Team Blog

To define oneself as less able: a prerequisite for a Paralympian?

How can one fulfill the mission of inspiring the world if one first has to self-identify as less able than others? Defence Images

I should right away say that I think the answer to the question should be ‘No!’ The column highlights some wording in the classification code I see as problematic and not-needed.

Now the blog piece.

Keith Lyons in his column gives a short history of disabled people including Paralympians that also participated in the Olympics all the way back to 1904. Very likely that was news to many given that Pistorius so dominated the coverage the last 4 years. He highlighted two disabled people that were competing in the 2012 Olympics, Oscar Pistorius who received a lot of media coverage and Natalia Partika a table tennis player. Both will also compete in the Paralympic Games in London.

This begs the question: what allows one to be in the Olympics or the Paralympics?

Olympics

The cases of Natalia Partika or Natalie du Toit suggest that a normative body is not a prerequisite for being in the Olympics. The debate around Pistorius only arose because the tool (the cheetah legs) he used was labelled as giving him an unfair advantage.

Now the Court of Arbitration for Sport (CAS) stated that there was no data to back up this claim but once there is he would be barred to compete against the “normal” leg track and field athletes in the Olympics. However this might not be the end of the Olympic dream.

Pole vaulting athletes can not compete against high jump athletes in the Olympics but they have their own event. Given that body composition is not linked to Olympic participation there is per se no reason why a wheelchair or an artificial leg is not treated like a pole or bobsleigh/bobsled and could become an Olympic event. I will talk about the consequences of that road in another column.

Paralympics

A lot has been written about disabled athletes competing in the Olympics. However I think disabled athletes that compete in the Olympics such as Pistorius or Partika pose an eligibility problem for the Paralympics.
Fellow bloggers Keith and Tracey covered the Paralympic classifications.

I would like to draw the attention to some wordings in the classifications of the International Paralympic Committee and the International Table Tennis Federation Para Table Tennis Division

The ITTF Para Table Tennis Division, A Committee of the International Table Tennis Federation, states in their 2010 ITTF Classification Code:

“To be eligible to compete, an athlete must have an impairment that leads to a permanent and verifiable functional limitation that has an impact on sport performance. If an athlete has an activity limitation resulting from an impairment that is not permanent and/or does not limit his or her ability to compete equitably in table tennis with athletes without impairment, the athlete is considered ineligible to compete.”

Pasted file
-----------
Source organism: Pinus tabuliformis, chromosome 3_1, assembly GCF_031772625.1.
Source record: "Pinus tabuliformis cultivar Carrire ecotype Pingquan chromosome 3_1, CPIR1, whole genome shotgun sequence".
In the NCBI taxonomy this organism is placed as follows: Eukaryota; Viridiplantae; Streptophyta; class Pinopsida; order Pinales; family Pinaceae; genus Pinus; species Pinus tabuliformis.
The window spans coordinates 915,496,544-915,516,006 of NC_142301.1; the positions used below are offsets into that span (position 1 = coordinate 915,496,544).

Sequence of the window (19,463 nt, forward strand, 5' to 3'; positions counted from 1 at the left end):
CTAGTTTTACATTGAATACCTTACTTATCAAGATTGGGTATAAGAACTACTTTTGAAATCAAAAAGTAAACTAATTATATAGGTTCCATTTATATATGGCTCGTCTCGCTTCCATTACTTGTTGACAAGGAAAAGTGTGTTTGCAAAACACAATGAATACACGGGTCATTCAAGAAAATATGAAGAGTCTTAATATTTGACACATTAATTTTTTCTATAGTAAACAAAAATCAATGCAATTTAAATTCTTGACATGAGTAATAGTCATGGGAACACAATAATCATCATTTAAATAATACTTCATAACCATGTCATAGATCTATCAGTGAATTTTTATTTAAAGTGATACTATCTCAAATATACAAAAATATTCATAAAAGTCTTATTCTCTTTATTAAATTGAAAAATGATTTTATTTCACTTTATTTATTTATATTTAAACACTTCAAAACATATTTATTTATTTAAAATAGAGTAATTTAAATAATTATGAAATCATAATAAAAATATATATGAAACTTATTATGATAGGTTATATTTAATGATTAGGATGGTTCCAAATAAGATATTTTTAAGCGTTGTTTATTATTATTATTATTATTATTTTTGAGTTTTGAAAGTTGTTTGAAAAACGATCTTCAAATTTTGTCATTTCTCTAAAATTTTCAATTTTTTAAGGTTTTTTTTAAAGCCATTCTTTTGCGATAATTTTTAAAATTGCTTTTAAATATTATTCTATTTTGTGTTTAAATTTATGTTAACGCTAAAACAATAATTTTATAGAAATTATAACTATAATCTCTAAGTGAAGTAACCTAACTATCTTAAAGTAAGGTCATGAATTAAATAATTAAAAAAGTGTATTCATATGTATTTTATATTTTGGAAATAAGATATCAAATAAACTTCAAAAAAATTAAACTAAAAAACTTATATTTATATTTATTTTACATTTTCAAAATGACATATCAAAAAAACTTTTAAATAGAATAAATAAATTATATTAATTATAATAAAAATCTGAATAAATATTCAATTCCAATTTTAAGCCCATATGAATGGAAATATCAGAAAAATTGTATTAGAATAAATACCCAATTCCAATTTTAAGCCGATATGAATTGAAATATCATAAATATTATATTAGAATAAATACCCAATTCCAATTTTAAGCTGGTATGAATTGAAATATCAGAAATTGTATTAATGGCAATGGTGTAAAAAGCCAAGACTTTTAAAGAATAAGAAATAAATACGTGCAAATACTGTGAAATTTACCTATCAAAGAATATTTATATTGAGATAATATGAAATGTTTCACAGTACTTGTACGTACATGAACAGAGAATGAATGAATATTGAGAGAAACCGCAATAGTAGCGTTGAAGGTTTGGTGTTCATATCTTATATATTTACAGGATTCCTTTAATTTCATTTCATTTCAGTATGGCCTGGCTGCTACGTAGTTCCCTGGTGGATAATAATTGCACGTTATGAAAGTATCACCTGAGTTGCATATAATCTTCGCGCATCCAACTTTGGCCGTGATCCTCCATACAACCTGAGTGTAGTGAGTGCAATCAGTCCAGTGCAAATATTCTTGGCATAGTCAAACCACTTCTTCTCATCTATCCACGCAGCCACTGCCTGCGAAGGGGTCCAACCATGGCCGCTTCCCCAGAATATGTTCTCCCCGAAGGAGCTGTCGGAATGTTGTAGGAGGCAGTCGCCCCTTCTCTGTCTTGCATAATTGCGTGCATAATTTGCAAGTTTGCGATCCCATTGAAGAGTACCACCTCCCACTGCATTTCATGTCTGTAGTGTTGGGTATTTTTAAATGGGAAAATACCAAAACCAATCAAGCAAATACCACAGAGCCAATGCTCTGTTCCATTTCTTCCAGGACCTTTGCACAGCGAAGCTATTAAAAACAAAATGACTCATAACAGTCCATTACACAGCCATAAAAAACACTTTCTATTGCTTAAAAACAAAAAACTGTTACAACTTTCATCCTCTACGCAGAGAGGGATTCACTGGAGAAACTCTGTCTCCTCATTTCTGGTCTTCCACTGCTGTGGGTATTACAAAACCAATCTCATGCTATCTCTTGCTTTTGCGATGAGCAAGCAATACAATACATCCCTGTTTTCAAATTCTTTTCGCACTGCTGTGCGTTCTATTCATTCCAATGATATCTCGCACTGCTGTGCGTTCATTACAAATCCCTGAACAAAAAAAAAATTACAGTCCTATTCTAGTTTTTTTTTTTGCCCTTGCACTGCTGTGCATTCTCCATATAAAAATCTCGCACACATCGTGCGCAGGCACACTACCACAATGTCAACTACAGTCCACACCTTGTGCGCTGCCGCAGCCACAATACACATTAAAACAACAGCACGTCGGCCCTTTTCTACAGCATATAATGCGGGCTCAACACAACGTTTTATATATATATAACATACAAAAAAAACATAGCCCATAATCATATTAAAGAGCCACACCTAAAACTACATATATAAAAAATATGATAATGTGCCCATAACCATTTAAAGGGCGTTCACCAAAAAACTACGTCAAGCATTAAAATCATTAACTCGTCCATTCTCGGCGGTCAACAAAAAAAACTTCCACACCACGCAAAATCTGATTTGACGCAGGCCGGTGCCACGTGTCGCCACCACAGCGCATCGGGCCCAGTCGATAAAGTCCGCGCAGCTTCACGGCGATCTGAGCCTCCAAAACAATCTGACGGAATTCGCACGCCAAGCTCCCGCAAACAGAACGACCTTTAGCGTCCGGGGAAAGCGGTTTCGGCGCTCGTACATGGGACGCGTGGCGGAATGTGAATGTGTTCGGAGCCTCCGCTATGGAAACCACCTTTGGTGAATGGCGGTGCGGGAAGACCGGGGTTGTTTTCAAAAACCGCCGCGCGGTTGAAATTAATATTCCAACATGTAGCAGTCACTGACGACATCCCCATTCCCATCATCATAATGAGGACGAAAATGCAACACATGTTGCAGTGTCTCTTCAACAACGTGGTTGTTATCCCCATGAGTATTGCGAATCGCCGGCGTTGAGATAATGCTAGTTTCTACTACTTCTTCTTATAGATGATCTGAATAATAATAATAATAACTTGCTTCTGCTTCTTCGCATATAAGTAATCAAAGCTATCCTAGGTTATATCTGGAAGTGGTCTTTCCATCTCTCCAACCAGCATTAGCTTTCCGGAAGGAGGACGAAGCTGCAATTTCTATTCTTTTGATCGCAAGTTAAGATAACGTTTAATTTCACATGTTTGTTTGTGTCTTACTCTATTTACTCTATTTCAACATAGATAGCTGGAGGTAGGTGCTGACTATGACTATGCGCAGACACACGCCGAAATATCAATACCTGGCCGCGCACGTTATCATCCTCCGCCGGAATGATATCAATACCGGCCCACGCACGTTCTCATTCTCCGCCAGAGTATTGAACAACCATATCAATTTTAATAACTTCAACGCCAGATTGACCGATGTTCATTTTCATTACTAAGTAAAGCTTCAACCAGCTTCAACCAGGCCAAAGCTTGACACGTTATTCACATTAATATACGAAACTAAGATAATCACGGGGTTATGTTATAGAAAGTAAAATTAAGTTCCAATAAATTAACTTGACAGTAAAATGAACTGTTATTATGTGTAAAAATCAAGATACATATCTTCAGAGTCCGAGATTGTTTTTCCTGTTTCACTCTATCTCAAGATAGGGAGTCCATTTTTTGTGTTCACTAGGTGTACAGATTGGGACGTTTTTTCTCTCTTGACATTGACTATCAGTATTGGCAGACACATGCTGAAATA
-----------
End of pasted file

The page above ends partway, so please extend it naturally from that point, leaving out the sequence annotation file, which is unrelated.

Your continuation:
The International Paralympic Committee (IPC) classification code and international standard from 2007 states:

“5.2 3 To be Eligible to Compete, an Athlete must have an impairment that leads to a permanent and verifiable Activity Limitation.

5.3 The impairment should limit the Athlete’s ability to compete equitably in elite sport with Athletes without impairment.

5.4 If an Athlete has an Activity Limitation resulting from an impairment that is not permanent and/or does not limit the Athlete’s ability to compete equitably in elite sport with Athletes without impairment, the Athlete should be considered ineligible to compete.”

If we follow 5.3. of the IPC and the ITTF section I quoted one would have to say that Pistorius and Partika should not compete in the Paralympics as both showed that they could compete equitable in the Olympics.

I submit however that the rule that demands that a disabled athlete shows that they can not compete equitable against Olympic athletes should be abandoned. As fellow bloggers Tracey and Keith highlighted we need some rules and the classifications were set up to ensure a certain level playing field between Paralympic athletes. However there is absolutely no reason to link that to Olympic athletes.

There are rules that highlight who can be in the Men or Women Olympics however the rules do not compare one group with the other ability-wise. And we would not accept such rule.

It is said that the Paralympics are the Parallel-lympics. The highlighted rules seem to suggest they are the less able-lympics.

This is absolutely not necessary. If there is the fear that the Paralympics are flooded by so called non-impaired people one can put them in their own classification so like double amputee, single amputee, no amputee and have different qualifying times for them in order to be allowed into the Paralympics.

Classifications can be based on factual body differences and tool differences without generating an ability judgement hierarchy between the different categories.

How can one fulfill the mission of inspiring the world if one first has to self-identify as less able than others?